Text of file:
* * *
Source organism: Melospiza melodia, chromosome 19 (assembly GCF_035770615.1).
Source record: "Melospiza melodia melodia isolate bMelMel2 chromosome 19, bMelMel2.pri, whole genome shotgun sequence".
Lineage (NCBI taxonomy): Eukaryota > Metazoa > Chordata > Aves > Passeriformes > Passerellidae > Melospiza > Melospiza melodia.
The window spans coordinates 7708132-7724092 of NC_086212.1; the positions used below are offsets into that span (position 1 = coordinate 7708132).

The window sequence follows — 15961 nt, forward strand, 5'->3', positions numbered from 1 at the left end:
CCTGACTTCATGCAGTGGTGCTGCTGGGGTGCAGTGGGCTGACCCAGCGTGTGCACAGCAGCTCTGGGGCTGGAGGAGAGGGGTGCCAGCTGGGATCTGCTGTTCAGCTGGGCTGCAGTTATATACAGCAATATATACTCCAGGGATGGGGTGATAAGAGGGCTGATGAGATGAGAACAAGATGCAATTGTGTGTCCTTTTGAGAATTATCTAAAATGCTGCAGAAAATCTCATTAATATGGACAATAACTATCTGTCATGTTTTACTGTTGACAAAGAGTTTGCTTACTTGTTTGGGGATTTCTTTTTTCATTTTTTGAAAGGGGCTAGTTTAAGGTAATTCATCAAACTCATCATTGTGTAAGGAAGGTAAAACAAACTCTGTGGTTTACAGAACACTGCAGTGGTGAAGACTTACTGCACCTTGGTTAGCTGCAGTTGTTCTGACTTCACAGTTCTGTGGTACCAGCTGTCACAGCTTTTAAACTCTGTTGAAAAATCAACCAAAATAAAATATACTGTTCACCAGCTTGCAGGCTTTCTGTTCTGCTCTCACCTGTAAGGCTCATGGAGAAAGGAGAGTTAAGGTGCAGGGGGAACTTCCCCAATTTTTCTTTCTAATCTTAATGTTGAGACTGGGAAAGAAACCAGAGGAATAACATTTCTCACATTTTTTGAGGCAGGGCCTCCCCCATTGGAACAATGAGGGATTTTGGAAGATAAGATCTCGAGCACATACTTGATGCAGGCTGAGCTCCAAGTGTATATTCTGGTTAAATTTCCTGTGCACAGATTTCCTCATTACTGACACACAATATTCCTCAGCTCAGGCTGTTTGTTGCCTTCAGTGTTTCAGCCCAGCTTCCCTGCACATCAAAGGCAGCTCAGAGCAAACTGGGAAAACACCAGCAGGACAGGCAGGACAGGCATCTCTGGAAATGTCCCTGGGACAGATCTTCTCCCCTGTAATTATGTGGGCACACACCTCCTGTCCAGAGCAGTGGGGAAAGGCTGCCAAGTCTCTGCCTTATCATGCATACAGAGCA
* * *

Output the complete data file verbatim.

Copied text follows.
Source organism: Melospiza melodia, chromosome 19 (assembly GCF_035770615.1).
Source record: "Melospiza melodia melodia isolate bMelMel2 chromosome 19, bMelMel2.pri, whole genome shotgun sequence".
Lineage (NCBI taxonomy): Eukaryota > Metazoa > Chordata > Aves > Passeriformes > Passerellidae > Melospiza > Melospiza melodia.
The window spans coordinates 7708132-7724092 of NC_086212.1; the positions used below are offsets into that span (position 1 = coordinate 7708132).

The window sequence follows — 15961 nt, forward strand, 5'->3', positions numbered from 1 at the left end:
CCTGACTTCATGCAGTGGTGCTGCTGGGGTGCAGTGGGCTGACCCAGCGTGTGCACAGCAGCTCTGGGGCTGGAGGAGAGGGGTGCCAGCTGGGATCTGCTGTTCAGCTGGGCTGCAGTTATATACAGCAATATATACTCCAGGGATGGGGTGATAAGAGGGCTGATGAGATGAGAACAAGATGCAATTGTGTGTCCTTTTGAGAATTATCTAAAATGCTGCAGAAAATCTCATTAATATGGACAATAACTATCTGTCATGTTTTACTGTTGACAAAGAGTTTGCTTACTTGTTTGGGGATTTCTTTTTTCATTTTTTGAAAGGGGCTAGTTTAAGGTAATTCATCAAACTCATCATTGTGTAAGGAAGGTAAAACAAACTCTGTGGTTTACAGAACACTGCAGTGGTGAAGACTTACTGCACCTTGGTTAGCTGCAGTTGTTCTGACTTCACAGTTCTGTGGTACCAGCTGTCACAGCTTTTAAACTCTGTTGAAAAATCAACCAAAATAAAATATACTGTTCACCAGCTTGCAGGCTTTCTGTTCTGCTCTCACCTGTAAGGCTCATGGAGAAAGGAGAGTTAAGGTGCAGGGGGAACTTCCCCAATTTTTCTTTCTAATCTTAATGTTGAGACTGGGAAAGAAACCAGAGGAATAACATTTCTCACATTTTTTGAGGCAGGGCCTCCCCCATTGGAACAATGAGGGATTTTGGAAGATAAGATCTCGAGCACATACTTGATGCAGGCTGAGCTCCAAGTGTATATTCTGGTTAAATTTCCTGTGCACAGATTTCCTCATTACTGACACACAATATTCCTCAGCTCAGGCTGTTTGTTGCCTTCAGTGTTTCAGCCCAGCTTCCCTGCACATCAAAGGCAGCTCAGAGCAAACTGGGAAAACACCAGCAGGACAGGCAGGACAGGCATCTCTGGAAATGTCCCTGGGACAGATCTTCTCCCCTGTAATTATGTGGGCACACACCTCCTGTCCAGAGCAGTGGGGAAAGGCTGCCAAGTCTCTGCCTTATCATGCATACAGAGCA